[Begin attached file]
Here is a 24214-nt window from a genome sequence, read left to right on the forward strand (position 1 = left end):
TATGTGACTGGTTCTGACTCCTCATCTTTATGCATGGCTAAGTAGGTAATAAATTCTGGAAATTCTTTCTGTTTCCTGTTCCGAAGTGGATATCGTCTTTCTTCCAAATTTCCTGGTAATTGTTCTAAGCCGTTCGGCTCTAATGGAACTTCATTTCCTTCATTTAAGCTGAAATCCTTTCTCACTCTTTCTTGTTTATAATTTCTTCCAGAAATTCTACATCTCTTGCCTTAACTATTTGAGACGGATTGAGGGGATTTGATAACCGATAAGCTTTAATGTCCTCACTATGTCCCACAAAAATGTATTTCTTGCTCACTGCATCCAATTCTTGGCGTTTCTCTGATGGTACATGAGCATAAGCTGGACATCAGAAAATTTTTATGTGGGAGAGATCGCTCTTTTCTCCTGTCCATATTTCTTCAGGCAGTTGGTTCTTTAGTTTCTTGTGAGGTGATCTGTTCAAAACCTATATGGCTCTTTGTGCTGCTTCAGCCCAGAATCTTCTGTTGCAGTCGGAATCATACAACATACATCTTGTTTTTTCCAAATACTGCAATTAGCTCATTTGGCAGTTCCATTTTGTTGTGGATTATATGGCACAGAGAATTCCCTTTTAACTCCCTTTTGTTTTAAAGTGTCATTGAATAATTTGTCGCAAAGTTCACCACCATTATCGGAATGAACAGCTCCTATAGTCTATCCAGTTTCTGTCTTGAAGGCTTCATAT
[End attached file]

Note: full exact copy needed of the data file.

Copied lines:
Here is a 24214-nt window from a genome sequence, read left to right on the forward strand (position 1 = left end):
TATGTGACTGGTTCTGACTCCTCATCTTTATGCATGGCTAAGTAGGTAATAAATTCTGGAAATTCTTTCTGTTTCCTGTTCCGAAGTGGATATCGTCTTTCTTCCAAATTTCCTGGTAATTGTTCTAAGCCGTTCGGCTCTAATGGAACTTCATTTCCTTCATTTAAGCTGAAATCCTTTCTCACTCTTTCTTGTTTATAATTTCTTCCAGAAATTCTACATCTCTTGCCTTAACTATTTGAGACGGATTGAGGGGATTTGATAACCGATAAGCTTTAATGTCCTCACTATGTCCCACAAAAATGTATTTCTTGCTCACTGCATCCAATTCTTGGCGTTTCTCTGATGGTACATGAGCATAAGCTGGACATCAGAAAATTTTTATGTGGGAGAGATCGCTCTTTTCTCCTGTCCATATTTCTTCAGGCAGTTGGTTCTTTAGTTTCTTGTGAGGTGATCTGTTCAAAACCTATATGGCTCTTTGTGCTGCTTCAGCCCAGAATCTTCTGTTGCAGTCGGAATCATACAACATACATCTTGTTTTTTCCAAATACTGCAATTAGCTCATTTGGCAGTTCCATTTTGTTGTGGATTATATGGCACAGAGAATTCCCTTTTAACTCCCTTTTGTTTTAAAGTGTCATTGAATAATTTGTCGCAAAGTTCACCACCATTATCGGAATGAACAGCTCCTATAGTCTATCCAGTTTCTGTCTTGAAGGCTTCATAT